HALFWAY TO HARMONY, by Barbara O’Connor, Farrar, Straus and Giroux, Jan. 12, 2021, Hardcover, $16.99 (ages 8-12)
Acclaimed author Barbara O’Connor delivers another heartfelt middle-grade novel with Halfway to Harmony.
Walter Tipple is looking for adventure. He keeps having a dream that his big brother, Tank, appears before him and says, “Let’s you and me go see my world, little man.” But Tank went to the army and never came home, and Walter doesn’t know how to see the world without him.
Then he meets Posey, the brash new girl from next door, and an eccentric man named Banjo, who’s off on a bodacious adventure of his own. What follows is a summer of taking chances, becoming braver, and making friends―and maybe Walter can learn who he wants to be without the brother he always wanted to be like. —Synopsis provided by Farrar, Straus and Giroux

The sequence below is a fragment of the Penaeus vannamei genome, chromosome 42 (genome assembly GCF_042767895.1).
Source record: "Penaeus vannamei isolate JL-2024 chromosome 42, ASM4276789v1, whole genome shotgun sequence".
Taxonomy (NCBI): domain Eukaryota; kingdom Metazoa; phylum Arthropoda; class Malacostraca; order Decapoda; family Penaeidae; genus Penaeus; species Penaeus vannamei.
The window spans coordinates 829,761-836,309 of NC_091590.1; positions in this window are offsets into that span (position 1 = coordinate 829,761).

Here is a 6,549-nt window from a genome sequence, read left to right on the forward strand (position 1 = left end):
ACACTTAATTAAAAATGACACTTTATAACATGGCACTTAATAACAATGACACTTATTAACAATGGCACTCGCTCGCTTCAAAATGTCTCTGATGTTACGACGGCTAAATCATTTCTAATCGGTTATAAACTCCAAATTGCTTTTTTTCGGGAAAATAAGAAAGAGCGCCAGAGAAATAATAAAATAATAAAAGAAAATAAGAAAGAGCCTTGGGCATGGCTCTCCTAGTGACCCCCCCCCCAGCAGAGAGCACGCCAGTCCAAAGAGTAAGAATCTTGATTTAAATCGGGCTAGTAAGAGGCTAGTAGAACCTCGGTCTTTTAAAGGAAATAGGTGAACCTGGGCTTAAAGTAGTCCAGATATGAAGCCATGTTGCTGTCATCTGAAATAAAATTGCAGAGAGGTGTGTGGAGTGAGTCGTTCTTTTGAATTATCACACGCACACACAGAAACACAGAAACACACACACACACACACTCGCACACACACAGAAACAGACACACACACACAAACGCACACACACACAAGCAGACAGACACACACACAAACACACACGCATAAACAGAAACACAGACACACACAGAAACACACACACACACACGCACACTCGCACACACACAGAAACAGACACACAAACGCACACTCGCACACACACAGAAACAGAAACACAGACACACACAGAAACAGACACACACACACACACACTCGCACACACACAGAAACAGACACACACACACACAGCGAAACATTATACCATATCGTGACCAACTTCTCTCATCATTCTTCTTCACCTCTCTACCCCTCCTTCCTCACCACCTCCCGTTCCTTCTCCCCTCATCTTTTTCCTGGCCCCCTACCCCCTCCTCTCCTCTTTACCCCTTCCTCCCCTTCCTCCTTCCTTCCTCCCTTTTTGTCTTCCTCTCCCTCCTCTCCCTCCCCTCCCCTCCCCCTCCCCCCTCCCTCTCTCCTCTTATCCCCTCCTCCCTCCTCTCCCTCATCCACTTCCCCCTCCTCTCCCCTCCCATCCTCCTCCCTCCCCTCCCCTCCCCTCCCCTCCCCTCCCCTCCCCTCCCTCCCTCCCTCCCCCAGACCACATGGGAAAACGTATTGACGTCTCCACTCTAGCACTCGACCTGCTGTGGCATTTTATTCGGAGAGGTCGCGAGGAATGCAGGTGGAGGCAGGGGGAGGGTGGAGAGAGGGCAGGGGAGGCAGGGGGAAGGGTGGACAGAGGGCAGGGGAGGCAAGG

Halfway to Harmony has a timeless feel to it. Though obviously set more recently than not, I never got a full sense of when the story takes place. And that’s OK. The events surrounding these few weeks in Walter’s life focus on a sense of place instead.
From Walter and Posey to Banjo and Posey’s mom, all the characters in Halfway to Harmony have weight to them. Walter’s trepidation is balanced by Posey’s self-assurance, and Banjo’s bravado is something to behold. As the book moves forward, you see true progression in Walter and Posey. And you can’t help but smile and shake your head at Banjo’s antics.
My favorite moments in Halfway to Harmony are the simplest. When Walter allows himself to breathe, to live in the moment, there’s a beautiful calmness that envelopes you as a reader. O’Connor uses these moments for differing emotions with great ease.
Halfway to Harmony tends to be on the more quiet side as far as middle grade novels go, but it should appeal to a large cross-section of readers.
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